Yes, I know I seem like a 'festival fiend', as one friend put it by email, but I've only been to two this year, it's just that they were on consecutive weekends.
Moseley was a new experience for me: a festival in a city. Actually, that's not entirely true, as I did take my Paramour to Celtic Connections in Glasgow in January 2008. That's different, though, because it goes on for three weeks at a range of venues around the city. Moseley Folk Festival is in a charming little park, just off the High Street, which slopes down towards a lake. The stages were at the bottom of the slope and we all sat on the ground so that everyone could see over the heads of the people in front (until they stood up, of course). The lake was to the right of the stages and it was slightly surreal at times to watch musicians playing for all they were worth and then look a few feet to the left and see swans gliding across the surface of the water.
The festival had all the usual ingredients: annoyingly uncomfortable wristbands, children's activities, retail tents and yummy food options - an artisan boulangerie was a particular favourite, and the falafel and Goan curry stalls were excellent too. The CD stall didn't stock performers' CDs unless the performers had brought some along, which seemed odd and I'm sure meant fewer sales in some cases. Taking your own alcohol on site was forbidden, which was not a problem for most people as there was an excellent beer tent but I can no longer drink real ale as it has undesirable side-effects. Wine was ridiculously expensive at £5 for a small glass so I'm afraid we developed our smuggling skills. However, these were the only quibbles.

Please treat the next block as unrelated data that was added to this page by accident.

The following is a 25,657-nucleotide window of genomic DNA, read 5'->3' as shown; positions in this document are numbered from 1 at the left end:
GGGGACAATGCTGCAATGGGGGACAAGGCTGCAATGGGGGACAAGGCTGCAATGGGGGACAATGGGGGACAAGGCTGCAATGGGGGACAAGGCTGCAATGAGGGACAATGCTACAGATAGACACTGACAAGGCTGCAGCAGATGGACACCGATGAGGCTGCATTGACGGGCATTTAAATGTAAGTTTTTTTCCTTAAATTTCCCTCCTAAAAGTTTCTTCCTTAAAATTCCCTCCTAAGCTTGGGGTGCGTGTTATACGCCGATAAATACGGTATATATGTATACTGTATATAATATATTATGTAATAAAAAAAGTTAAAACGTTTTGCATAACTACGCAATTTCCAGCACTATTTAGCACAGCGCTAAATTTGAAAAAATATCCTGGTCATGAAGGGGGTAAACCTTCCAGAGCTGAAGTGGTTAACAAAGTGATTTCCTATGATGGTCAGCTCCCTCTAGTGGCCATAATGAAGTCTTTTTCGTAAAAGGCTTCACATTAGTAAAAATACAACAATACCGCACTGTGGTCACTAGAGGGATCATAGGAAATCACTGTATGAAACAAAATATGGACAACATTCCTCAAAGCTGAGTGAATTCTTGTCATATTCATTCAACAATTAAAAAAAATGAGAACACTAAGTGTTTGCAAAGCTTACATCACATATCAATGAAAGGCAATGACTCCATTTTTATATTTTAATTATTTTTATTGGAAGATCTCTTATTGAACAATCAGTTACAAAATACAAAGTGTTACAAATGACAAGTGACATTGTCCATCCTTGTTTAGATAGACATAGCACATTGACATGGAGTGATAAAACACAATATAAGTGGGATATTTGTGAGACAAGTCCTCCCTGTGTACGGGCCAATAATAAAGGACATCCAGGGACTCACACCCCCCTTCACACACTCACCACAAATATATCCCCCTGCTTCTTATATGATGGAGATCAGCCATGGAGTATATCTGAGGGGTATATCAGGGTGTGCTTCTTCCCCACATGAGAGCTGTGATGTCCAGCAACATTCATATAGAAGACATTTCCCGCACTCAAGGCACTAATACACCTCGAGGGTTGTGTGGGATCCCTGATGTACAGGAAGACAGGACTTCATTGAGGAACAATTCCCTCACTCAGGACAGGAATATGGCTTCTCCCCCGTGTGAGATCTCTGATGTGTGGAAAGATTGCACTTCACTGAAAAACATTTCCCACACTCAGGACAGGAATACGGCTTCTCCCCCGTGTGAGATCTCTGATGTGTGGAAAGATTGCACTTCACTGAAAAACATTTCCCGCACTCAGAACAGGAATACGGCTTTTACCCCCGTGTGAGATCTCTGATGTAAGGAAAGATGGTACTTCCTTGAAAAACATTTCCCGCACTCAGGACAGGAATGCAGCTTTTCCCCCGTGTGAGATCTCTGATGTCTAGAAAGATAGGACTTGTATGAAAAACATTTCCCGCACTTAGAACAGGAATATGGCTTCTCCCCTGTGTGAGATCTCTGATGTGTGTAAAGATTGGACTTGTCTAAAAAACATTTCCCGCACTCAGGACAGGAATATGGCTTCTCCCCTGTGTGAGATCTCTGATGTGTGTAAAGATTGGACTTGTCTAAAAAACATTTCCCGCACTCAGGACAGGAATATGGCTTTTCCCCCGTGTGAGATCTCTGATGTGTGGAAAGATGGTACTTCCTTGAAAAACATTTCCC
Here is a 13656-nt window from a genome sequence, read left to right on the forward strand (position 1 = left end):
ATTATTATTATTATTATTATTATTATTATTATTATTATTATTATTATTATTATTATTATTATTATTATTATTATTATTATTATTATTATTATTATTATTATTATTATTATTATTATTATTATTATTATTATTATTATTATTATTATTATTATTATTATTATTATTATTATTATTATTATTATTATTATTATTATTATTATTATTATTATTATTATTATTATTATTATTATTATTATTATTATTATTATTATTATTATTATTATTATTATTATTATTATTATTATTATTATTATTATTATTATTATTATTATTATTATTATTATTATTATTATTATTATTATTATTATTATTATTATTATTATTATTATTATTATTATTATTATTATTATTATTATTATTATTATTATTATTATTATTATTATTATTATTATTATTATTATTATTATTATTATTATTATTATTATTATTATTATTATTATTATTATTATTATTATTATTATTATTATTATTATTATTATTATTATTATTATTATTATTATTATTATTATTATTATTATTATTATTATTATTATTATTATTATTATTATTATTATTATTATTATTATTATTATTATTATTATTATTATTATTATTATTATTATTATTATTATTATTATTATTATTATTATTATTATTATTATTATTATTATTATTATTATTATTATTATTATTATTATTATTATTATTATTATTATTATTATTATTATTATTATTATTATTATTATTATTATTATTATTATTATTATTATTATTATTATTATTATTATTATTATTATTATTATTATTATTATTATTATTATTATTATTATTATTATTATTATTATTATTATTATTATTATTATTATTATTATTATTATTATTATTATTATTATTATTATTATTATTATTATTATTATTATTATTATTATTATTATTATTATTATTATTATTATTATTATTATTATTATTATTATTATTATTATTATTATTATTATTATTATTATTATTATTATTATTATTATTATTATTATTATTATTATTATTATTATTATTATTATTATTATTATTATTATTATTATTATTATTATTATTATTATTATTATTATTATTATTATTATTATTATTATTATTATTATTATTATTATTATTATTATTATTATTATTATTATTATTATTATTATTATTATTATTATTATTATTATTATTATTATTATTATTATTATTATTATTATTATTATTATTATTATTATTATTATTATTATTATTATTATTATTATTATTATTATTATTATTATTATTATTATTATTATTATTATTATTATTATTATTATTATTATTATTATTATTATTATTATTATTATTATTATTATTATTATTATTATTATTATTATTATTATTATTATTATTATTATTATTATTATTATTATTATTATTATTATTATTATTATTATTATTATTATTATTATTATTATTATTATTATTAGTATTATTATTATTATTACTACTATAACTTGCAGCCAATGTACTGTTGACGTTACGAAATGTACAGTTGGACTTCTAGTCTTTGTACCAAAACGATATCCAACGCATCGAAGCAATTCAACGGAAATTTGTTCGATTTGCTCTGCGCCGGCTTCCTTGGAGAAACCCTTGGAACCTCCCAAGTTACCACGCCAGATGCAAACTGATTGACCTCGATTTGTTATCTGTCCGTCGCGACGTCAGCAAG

The weather was cool and breezy, but dry, apart from a five-minute shower on Sunday. And the music was superb. Vetiver were a new discovery (thanks for the tip-off, Mike); Jim Moray did a great set; I'd been wanting to see Ade Edmondson and the Bad Shepherds for ages, and they were very impressive; Nancy Kerr and James Fagan were delightful; the Demon Barber Roadshow offered astonishing dancing (morris duet, clog trio, and sword quintet) as well as highly competent musicianship; Cara Dillon was excellent; Heidi Talbot turned up as a guest with Drever, McCusker and Woomble, which was a lovely surprise, and they were wonderful. Jethro Tull headlined, Ian Anderson seems to have more energy than most people half his age, they played a storming set, I particularly enjoyed the Bach Bourree.
Walking off the festival site straight into Moseley High Street was a surreal experience, but there is a lot to be said for being ten minutes away from our friends' big warm house with its bathrooms and comfy beds and well-stocked kitchen and two sociable cats. They had three other friends staying, as well as my Paramour and I, and a couple of people lamented the lack of opportunity to stay up all night drinking and playing/listening to music, but I didn't miss that at all. I feel as if I've had a real holiday. If only I didn't have to try to get my brain into work gear, my life would be perfect!